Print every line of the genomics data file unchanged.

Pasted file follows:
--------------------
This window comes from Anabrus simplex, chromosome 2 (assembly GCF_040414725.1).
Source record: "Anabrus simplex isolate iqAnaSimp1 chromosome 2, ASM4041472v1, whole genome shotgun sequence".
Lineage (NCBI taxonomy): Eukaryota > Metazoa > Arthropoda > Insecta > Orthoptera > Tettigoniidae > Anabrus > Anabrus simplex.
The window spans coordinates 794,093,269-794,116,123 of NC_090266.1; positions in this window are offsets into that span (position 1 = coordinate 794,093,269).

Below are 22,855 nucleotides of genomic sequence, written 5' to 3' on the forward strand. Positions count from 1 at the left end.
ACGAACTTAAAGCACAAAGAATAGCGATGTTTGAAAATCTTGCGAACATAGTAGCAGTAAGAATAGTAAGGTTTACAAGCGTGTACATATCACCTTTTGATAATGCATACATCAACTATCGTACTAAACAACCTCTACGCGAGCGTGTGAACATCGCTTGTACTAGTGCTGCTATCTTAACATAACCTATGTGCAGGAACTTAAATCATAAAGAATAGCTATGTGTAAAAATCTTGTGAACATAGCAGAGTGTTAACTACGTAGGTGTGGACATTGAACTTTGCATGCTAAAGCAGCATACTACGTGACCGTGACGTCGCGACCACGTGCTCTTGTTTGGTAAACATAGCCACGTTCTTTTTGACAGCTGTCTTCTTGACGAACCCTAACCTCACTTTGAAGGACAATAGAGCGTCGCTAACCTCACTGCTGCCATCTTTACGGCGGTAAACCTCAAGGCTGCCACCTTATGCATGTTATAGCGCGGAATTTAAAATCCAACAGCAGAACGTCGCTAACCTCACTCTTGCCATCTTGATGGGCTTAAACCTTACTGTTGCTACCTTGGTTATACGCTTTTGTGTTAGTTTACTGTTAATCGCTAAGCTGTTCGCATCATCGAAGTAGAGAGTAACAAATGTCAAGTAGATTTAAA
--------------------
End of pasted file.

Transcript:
This window comes from Anabrus simplex, chromosome 2 (assembly GCF_040414725.1).
Source record: "Anabrus simplex isolate iqAnaSimp1 chromosome 2, ASM4041472v1, whole genome shotgun sequence".
Lineage (NCBI taxonomy): Eukaryota > Metazoa > Arthropoda > Insecta > Orthoptera > Tettigoniidae > Anabrus > Anabrus simplex.
The window spans coordinates 794,093,269-794,116,123 of NC_090266.1; positions in this window are offsets into that span (position 1 = coordinate 794,093,269).

Below are 22,855 nucleotides of genomic sequence, written 5' to 3' on the forward strand. Positions count from 1 at the left end.
ACGAACTTAAAGCACAAAGAATAGCGATGTTTGAAAATCTTGCGAACATAGTAGCAGTAAGAATAGTAAGGTTTACAAGCGTGTACATATCACCTTTTGATAATGCATACATCAACTATCGTACTAAACAACCTCTACGCGAGCGTGTGAACATCGCTTGTACTAGTGCTGCTATCTTAACATAACCTATGTGCAGGAACTTAAATCATAAAGAATAGCTATGTGTAAAAATCTTGTGAACATAGCAGAGTGTTAACTACGTAGGTGTGGACATTGAACTTTGCATGCTAAAGCAGCATACTACGTGACCGTGACGTCGCGACCACGTGCTCTTGTTTGGTAAACATAGCCACGTTCTTTTTGACAGCTGTCTTCTTGACGAACCCTAACCTCACTTTGAAGGACAATAGAGCGTCGCTAACCTCACTGCTGCCATCTTTACGGCGGTAAACCTCAAGGCTGCCACCTTATGCATGTTATAGCGCGGAATTTAAAATCCAACAGCAGAACGTCGCTAACCTCACTCTTGCCATCTTGATGGGCTTAAACCTTACTGTTGCTACCTTGGTTATACGCTTTTGTGTTAGTTTACTGTTAATCGCTAAGCTGTTCGCATCATCGAAGTAGAGAGTAACAAATGTCAAGTAGATTTAAA